Children in Lewisham will not receive “consistently good” social care services for at least two years, it emerged at a committee meeting last night (January 23).  

Ofsted inspected the borough’s children’s social care service in July, rating it ‘requires improvement’ in all four areas.  

It had previously received the same rating in 2015, prompting an improvement plan, although children in care and their progress was rated ‘good’.  

The July inspection noted the council’s early help services were “underdeveloped” despite recommendations to improve in the 2015 report. 

It found there had been no change to the judgements on leadership, management or services to children in need of help and protection, while services to children in care had “deteriorated”. 

The report found that social workers’ caseloads were too big, leading to staff jumping ship, while inspectors noted a lack of knowledge about domestic violence, despite 80 per cent of all cases being linked to it – inspectors noted that social workers’ training had not “received a high priority”.  

“Significant” IT problems were also found during the inspection.  

Director of children’s social care Lucie Heyes attended a children and young people select committee to update members on progress since the summer.  

Her report showed that a 2020 training programme has been developed, while core skills workshops were held for all staff.  

Among other improvements, a minimum set of standards has been put in place for social work practice after inspectors found it to be “still too variable”, while 20 advanced practitioner roles were created.  

The service is reviewing the current violence against women and girls (VAWG) strategy with hopes of “creating alternative approaches to addressing domestic abuse”.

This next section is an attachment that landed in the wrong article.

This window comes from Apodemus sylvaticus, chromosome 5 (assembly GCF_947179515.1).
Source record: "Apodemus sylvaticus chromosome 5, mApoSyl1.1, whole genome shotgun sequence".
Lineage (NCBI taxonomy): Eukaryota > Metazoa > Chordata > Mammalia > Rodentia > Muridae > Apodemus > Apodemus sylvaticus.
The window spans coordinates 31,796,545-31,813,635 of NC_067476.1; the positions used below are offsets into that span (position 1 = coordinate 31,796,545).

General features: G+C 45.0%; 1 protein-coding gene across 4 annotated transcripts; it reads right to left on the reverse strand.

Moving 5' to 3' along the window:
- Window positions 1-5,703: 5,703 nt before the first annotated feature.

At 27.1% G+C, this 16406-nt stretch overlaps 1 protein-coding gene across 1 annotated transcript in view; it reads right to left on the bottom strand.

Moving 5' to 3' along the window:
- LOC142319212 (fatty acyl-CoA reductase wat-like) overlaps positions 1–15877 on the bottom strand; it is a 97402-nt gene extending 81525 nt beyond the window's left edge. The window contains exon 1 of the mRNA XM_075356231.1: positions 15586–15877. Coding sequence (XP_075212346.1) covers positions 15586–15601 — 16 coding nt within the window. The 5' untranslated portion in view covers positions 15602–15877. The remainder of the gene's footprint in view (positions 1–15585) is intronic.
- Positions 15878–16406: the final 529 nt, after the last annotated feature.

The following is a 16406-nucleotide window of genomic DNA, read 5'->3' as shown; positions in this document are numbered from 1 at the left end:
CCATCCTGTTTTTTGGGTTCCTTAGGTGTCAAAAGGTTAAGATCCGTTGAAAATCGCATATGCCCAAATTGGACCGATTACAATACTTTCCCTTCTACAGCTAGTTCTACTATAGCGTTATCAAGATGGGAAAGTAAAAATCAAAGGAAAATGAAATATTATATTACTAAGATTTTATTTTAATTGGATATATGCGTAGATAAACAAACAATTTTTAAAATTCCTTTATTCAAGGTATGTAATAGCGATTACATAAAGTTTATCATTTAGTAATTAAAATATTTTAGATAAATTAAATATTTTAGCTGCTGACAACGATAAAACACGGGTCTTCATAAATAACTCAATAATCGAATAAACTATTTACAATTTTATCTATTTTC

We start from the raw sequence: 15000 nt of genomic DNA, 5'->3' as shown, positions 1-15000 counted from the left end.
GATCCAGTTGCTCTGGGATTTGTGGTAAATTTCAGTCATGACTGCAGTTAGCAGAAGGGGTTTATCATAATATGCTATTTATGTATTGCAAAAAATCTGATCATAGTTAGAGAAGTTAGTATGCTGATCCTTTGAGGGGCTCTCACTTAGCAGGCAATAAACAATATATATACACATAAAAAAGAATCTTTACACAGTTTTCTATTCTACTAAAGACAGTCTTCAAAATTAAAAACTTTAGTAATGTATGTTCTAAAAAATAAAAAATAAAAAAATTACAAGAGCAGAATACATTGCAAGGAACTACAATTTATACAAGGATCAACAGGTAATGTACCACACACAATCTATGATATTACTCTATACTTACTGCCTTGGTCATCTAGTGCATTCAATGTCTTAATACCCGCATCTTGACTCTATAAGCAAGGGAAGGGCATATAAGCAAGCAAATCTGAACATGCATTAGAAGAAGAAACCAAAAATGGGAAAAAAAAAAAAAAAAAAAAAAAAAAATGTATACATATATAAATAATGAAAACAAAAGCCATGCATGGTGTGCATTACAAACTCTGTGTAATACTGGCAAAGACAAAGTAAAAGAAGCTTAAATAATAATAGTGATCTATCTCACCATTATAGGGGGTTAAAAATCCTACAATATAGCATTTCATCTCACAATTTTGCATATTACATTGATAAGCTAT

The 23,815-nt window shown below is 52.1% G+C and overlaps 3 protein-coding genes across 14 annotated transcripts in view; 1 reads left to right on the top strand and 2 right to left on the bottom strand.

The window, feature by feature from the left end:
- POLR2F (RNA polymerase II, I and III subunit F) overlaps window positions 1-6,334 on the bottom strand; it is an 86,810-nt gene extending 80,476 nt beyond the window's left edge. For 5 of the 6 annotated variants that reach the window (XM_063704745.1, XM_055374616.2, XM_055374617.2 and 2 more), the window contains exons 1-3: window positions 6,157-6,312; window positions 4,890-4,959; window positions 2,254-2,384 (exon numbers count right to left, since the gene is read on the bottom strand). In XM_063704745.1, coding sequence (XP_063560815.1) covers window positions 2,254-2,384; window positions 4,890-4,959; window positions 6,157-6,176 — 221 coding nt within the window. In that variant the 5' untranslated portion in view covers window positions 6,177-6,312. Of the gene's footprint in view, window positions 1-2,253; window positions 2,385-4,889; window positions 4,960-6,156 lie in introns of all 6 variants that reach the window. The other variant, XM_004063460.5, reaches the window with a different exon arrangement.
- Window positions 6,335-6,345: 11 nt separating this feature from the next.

It will include services for perpetrators and children affected by domestic abuse. 

Plans for the future include developing a different model for targeted early help, hiring a specialist domestic abuse consultant, doing a recruitment campaign and reviewing all existing commissioned family support services, to “explore the establishment of an in-house service”. 

But when asked how long it would take for the service to be up to scratch Ms Heyes said a “minimum of two years”.  

Councillor Octavia Holland asked for a “genuine answer” as to how long it would take for the director to be confident about the service.  

She said: “Obviously in this report there’s lots of really good work going on and Ofsted did highlight some positives but I think for all us it’s very disappointing that […] there are lots of children who are still not getting adequate service.  

“How quickly [do] you think the service can be improved to the point where you’re really confident about the service that children and young people are getting? 

“Obviously the Ofsted rating is a really big deal but actually all of us are here because we care about the population.”

Ms Heyes said: “The journey out of the requires improvement judgement is one of the hardest bits of the journey.  

“The improvement programme was originally a three-year programme; we’re a year into it and we’re anticipating that by the end of the next two years we should be – but there is never any guarantee – delivering consistently good services to children in Lewisham.  

“But it will take some time to be able to do that consistently. 

“It’s not to say that all children in Lewisham that are receiving children social care services will be getting a less than good service, the variation of practice is too wide, and to be able to confidently say that we are consistently delivering will take a minimum of two years.”